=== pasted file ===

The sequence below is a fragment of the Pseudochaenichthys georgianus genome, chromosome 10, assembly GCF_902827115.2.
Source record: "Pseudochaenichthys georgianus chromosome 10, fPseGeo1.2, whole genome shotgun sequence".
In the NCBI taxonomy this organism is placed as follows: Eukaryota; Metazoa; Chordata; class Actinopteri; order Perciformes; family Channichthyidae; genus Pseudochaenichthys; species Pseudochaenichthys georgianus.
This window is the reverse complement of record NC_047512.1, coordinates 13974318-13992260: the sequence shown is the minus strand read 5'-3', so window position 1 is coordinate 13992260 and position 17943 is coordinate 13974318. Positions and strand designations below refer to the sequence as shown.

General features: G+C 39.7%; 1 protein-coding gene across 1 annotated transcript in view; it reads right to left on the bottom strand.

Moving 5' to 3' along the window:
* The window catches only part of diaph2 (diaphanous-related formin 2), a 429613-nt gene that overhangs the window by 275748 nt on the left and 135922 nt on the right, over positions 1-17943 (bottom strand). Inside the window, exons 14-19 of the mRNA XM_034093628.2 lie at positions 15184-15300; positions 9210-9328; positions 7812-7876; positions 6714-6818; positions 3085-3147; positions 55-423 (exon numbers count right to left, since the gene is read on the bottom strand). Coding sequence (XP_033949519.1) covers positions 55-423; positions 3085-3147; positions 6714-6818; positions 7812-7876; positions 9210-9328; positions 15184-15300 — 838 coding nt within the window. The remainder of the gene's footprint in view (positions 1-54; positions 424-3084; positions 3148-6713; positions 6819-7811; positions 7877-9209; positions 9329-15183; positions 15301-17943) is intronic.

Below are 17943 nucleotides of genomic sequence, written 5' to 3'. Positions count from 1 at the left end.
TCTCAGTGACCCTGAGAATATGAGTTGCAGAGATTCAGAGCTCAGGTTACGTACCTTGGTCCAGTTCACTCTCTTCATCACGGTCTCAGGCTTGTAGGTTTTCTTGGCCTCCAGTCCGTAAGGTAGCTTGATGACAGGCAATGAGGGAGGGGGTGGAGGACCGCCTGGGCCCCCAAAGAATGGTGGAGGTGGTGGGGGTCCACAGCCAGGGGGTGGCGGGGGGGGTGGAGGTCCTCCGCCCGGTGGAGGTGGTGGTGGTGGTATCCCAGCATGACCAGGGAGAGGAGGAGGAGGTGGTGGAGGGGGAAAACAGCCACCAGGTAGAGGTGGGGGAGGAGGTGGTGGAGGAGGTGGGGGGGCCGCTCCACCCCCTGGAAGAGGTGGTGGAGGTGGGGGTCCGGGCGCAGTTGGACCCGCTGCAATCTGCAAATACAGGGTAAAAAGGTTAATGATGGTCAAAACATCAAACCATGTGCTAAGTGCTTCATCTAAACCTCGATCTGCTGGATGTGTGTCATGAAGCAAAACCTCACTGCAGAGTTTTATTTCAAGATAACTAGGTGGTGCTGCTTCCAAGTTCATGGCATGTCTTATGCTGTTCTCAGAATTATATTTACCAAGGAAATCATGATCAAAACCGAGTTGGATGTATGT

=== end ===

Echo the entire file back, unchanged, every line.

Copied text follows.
The sequence below is a fragment of the Pseudochaenichthys georgianus genome, chromosome 10, assembly GCF_902827115.2.
Source record: "Pseudochaenichthys georgianus chromosome 10, fPseGeo1.2, whole genome shotgun sequence".
In the NCBI taxonomy this organism is placed as follows: Eukaryota; Metazoa; Chordata; class Actinopteri; order Perciformes; family Channichthyidae; genus Pseudochaenichthys; species Pseudochaenichthys georgianus.
This window is the reverse complement of record NC_047512.1, coordinates 13974318-13992260: the sequence shown is the minus strand read 5'-3', so window position 1 is coordinate 13992260 and position 17943 is coordinate 13974318. Positions and strand designations below refer to the sequence as shown.

General features: G+C 39.7%; 1 protein-coding gene across 1 annotated transcript in view; it reads right to left on the bottom strand.

Moving 5' to 3' along the window:
* The window catches only part of diaph2 (diaphanous-related formin 2), a 429613-nt gene that overhangs the window by 275748 nt on the left and 135922 nt on the right, over positions 1-17943 (bottom strand). Inside the window, exons 14-19 of the mRNA XM_034093628.2 lie at positions 15184-15300; positions 9210-9328; positions 7812-7876; positions 6714-6818; positions 3085-3147; positions 55-423 (exon numbers count right to left, since the gene is read on the bottom strand). Coding sequence (XP_033949519.1) covers positions 55-423; positions 3085-3147; positions 6714-6818; positions 7812-7876; positions 9210-9328; positions 15184-15300 — 838 coding nt within the window. The remainder of the gene's footprint in view (positions 1-54; positions 424-3084; positions 3148-6713; positions 6819-7811; positions 7877-9209; positions 9329-15183; positions 15301-17943) is intronic.

Below are 17943 nucleotides of genomic sequence, written 5' to 3'. Positions count from 1 at the left end.
TCTCAGTGACCCTGAGAATATGAGTTGCAGAGATTCAGAGCTCAGGTTACGTACCTTGGTCCAGTTCACTCTCTTCATCACGGTCTCAGGCTTGTAGGTTTTCTTGGCCTCCAGTCCGTAAGGTAGCTTGATGACAGGCAATGAGGGAGGGGGTGGAGGACCGCCTGGGCCCCCAAAGAATGGTGGAGGTGGTGGGGGTCCACAGCCAGGGGGTGGCGGGGGGGGTGGAGGTCCTCCGCCCGGTGGAGGTGGTGGTGGTGGTATCCCAGCATGACCAGGGAGAGGAGGAGGAGGTGGTGGAGGGGGAAAACAGCCACCAGGTAGAGGTGGGGGAGGAGGTGGTGGAGGAGGTGGGGGGGCCGCTCCACCCCCTGGAAGAGGTGGTGGAGGTGGGGGTCCGGGCGCAGTTGGACCCGCTGCAATCTGCAAATACAGGGTAAAAAGGTTAATGATGGTCAAAACATCAAACCATGTGCTAAGTGCTTCATCTAAACCTCGATCTGCTGGATGTGTGTCATGAAGCAAAACCTCACTGCAGAGTTTTATTTCAAGATAACTAGGTGGTGCTGCTTCCAAGTTCATGGCATGTCTTATGCTGTTCTCAGAATTATATTTACCAAGGAAATCATGATCAAAACCGAGTTGGATGTATGT